I was going to blog on The Jayhawks last Sunday, but I was still recovering from a writing workshop I did the week before and was just too beat (read: I’d talked so much, I was temporarily out of words). It was just as well, however. That was the same day the Kansas Jayhawks knocked the Kentucky Wildcats out of the NCAA tournament, and had I said anything positive about any Jayhawks that day, Terri would have likely driven all the way to Louisville to hit me with a brick.
But I did want to blog about the Jayhawks. As I said, I recently did a week-long writing workshop at a local university, which meant making the drive downtown and back seven times along one of my favorite driving routes--River Road. It is just what it suggests, a winding two-lane canopied by trees that follows the Ohio River on one side, and lovely, grand old neighborhoods like Glenview and the Lime Kiln Lane area on the other. It’s the kind of drive you want to make with mellow, melodic, beautiful music, especially when you’re making it in the dark.
Enter the Jayhawks with “Rainy Day Music” (which could have just as easily been titled “Night Driving Music”). It’s one of my husband’s CDs that I picked up especially because I wanted something new to listen to for the thirty-minute one-way trip. I actually picked up about six CDs for that week, but I ended up listening to this one almost exclusively. It’s just that wonderful.
There are elements of folk here, more of country, maybe a little rock. Roots music, perhaps, would be a good description. Though there were places where I coulda sworn I was listening to something slow by John Lennon. There were more places, however, where I could hear shades of Crosby, Stills and Nash. (Strange, since I was never a big CSN fan. Or Y, for that matter, back when that letter/guy was part of the band.) There are melodies and harmonies that are just gorgeous, and lead singer/songwriter Gary Louris has a voice that’s heartbreakingly melancholy.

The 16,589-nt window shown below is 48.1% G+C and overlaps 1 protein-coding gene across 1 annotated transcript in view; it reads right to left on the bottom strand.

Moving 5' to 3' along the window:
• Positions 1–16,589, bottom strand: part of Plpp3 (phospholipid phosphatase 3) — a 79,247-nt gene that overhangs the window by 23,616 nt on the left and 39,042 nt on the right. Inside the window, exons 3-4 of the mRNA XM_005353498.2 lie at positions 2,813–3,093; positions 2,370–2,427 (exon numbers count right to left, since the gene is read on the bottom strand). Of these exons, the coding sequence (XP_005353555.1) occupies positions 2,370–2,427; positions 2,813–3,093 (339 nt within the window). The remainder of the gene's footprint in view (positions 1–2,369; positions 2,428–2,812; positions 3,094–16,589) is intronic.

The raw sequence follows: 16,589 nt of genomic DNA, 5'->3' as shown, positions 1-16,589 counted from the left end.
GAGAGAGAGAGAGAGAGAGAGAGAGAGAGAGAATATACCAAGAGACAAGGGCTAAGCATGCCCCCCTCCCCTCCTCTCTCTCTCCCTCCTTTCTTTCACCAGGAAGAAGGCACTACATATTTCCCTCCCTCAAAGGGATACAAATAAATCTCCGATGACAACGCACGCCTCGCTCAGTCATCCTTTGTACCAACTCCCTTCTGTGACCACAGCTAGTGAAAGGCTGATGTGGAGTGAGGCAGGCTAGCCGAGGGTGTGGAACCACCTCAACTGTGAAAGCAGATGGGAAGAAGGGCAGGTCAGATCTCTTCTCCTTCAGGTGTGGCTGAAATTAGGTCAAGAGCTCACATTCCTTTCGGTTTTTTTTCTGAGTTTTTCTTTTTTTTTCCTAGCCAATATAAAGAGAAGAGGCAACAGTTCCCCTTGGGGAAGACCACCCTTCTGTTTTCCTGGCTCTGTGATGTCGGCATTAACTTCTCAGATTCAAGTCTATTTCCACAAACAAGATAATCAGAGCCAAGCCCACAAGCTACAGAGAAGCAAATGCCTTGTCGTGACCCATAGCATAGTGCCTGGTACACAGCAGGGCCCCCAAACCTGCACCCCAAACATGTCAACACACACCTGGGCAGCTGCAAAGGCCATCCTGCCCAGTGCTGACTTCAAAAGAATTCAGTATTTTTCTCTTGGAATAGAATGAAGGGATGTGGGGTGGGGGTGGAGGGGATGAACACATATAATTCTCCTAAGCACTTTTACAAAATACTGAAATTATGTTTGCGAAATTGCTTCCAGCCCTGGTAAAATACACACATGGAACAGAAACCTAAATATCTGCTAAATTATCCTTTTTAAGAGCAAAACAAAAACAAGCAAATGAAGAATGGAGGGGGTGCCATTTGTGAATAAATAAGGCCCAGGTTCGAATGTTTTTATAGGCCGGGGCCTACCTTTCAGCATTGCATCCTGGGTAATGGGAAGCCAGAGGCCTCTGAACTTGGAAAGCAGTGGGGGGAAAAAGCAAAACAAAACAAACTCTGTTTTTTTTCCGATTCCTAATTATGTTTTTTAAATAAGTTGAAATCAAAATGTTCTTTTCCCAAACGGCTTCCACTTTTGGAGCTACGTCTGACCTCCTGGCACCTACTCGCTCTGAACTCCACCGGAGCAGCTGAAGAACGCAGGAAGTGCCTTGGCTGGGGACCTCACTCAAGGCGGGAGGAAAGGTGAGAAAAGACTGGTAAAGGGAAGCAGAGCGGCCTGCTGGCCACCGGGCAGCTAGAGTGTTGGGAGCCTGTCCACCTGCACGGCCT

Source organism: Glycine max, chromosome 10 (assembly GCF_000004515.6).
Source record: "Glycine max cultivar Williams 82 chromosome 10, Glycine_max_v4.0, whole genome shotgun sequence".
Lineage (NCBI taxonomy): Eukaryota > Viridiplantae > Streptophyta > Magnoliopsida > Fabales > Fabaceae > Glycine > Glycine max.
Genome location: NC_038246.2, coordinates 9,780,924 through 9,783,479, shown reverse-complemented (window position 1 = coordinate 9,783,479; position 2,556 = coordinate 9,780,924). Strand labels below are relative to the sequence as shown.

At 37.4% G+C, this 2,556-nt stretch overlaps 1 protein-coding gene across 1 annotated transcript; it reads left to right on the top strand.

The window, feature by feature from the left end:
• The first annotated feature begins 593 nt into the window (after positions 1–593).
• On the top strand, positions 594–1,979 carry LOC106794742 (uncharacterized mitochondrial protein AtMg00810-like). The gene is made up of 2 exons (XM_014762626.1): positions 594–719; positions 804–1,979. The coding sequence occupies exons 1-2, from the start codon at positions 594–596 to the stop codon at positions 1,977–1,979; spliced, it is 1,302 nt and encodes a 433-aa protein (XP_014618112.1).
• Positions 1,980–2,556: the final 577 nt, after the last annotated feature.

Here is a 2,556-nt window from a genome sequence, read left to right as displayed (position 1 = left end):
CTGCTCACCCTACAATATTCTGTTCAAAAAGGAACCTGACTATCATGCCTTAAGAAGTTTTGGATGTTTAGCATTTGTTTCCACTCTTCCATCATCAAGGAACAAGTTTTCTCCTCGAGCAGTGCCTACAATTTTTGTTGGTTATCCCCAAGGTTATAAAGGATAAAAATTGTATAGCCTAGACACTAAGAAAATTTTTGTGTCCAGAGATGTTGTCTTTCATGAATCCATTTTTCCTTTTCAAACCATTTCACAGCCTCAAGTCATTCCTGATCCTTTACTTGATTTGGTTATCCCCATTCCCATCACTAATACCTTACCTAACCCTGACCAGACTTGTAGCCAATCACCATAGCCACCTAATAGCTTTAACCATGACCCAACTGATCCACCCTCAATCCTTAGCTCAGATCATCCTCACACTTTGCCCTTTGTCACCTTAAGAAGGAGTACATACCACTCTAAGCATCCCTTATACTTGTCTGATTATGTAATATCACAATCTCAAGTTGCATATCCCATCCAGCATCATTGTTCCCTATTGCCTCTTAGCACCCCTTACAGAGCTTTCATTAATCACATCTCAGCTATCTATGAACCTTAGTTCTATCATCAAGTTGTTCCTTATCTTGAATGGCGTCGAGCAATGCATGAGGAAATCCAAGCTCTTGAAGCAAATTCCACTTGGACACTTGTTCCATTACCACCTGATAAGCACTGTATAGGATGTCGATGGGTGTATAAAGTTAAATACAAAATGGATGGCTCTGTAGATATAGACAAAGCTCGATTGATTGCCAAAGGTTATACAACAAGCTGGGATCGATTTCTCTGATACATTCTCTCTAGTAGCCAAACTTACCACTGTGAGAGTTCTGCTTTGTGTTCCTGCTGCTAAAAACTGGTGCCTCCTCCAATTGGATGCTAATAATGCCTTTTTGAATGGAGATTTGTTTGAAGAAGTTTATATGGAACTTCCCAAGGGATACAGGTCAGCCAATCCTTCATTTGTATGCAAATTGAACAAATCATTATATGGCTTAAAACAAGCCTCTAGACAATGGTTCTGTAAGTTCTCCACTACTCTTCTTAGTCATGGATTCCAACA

Which I suppose is appropriate for a collection that includes titles like “Stumbling through the Dark,” “Tailspin,” “Save It for a Rainy Day,” “One Man’s Problem,” and “Will I See You in Heaven.” Even the more upbeat music of “Come to the River” includes lyrics like, “My harp is tuned to the mourning wind/My flute to the voice that weeps within.” It’s not exactly a happy album. But it’s one of the most beautiful I’ve ever had the pleasure to listen to.
The Jayhawks have been around since the mid-eighties, but this CD, released in 2003 was only their seventh--and looks to be the last, since they’ve reportedly split up. The band seems to have seen a steady stream of musicians coming and going over the years (though Louris and bass player Marc Perlman were founding members). It’s a shame, if this CD is an indication of their gift and talent. I was hoping to find a long backlist for them, and anticipating another rich collection in the future.
All the more reason, then, to cherish “Rainy Day Music.” It truly is a musical gem.
I’ve been having a love affair with all things Indian for a while now. Whenever my husband and I are home alone for the evening, we get carry out from India Palace, a local Indian restaurant that has the best masala sauce in town. I’ve been loving Indian movies and sampling Indian literature. I’ve been shopping on eBay UK for just the right sari. But more than anything else Indian I’ve enjoyed, I absolutely adore bhangra music.
The thing is, I haven’t been collecting bhangra CDs, since they’re kinda hard to find in Kentucky. Instead, I’ve been downloading songs from iTunes. Thanks to the nifty “Just for You” feature on the iTunes web site, every time I download bhangra, I get more bhangra recommendations. So I’ve got a playlist that boasts a couple dozen different artists. For this reason, today’s music blog is going to be about a genre instead of a specific artist.
There’s no way I can describe the sound better than this passage from Wikipedia, so I defer to that site: